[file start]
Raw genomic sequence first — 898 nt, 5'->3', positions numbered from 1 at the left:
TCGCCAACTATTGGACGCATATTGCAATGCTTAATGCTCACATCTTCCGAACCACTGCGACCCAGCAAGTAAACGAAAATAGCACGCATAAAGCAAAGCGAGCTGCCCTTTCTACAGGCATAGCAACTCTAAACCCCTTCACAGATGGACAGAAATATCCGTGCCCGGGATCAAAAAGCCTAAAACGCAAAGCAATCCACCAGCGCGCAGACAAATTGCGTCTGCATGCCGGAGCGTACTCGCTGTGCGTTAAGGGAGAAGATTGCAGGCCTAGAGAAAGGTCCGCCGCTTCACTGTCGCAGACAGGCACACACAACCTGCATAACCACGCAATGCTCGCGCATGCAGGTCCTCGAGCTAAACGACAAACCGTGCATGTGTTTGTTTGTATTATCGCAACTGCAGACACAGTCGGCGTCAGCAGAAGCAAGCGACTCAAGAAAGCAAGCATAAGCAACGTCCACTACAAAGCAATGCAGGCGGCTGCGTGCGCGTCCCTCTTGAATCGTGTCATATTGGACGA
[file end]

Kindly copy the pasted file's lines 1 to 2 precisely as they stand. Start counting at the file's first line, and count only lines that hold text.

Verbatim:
Raw genomic sequence first — 898 nt, 5'->3', positions numbered from 1 at the left:
TCGCCAACTATTGGACGCATATTGCAATGCTTAATGCTCACATCTTCCGAACCACTGCGACCCAGCAAGTAAACGAAAATAGCACGCATAAAGCAAAGCGAGCTGCCCTTTCTACAGGCATAGCAACTCTAAACCCCTTCACAGATGGACAGAAATATCCGTGCCCGGGATCAAAAAGCCTAAAACGCAAAGCAATCCACCAGCGCGCAGACAAATTGCGTCTGCATGCCGGAGCGTACTCGCTGTGCGTTAAGGGAGAAGATTGCAGGCCTAGAGAAAGGTCCGCCGCTTCACTGTCGCAGACAGGCACACACAACCTGCATAACCACGCAATGCTCGCGCATGCAGGTCCTCGAGCTAAACGACAAACCGTGCATGTGTTTGTTTGTATTATCGCAACTGCAGACACAGTCGGCGTCAGCAGAAGCAAGCGACTCAAGAAAGCAAGCATAAGCAACGTCCACTACAAAGCAATGCAGGCGGCTGCGTGCGCGTCCCTCTTGAATCGTGTCATATTGGACGA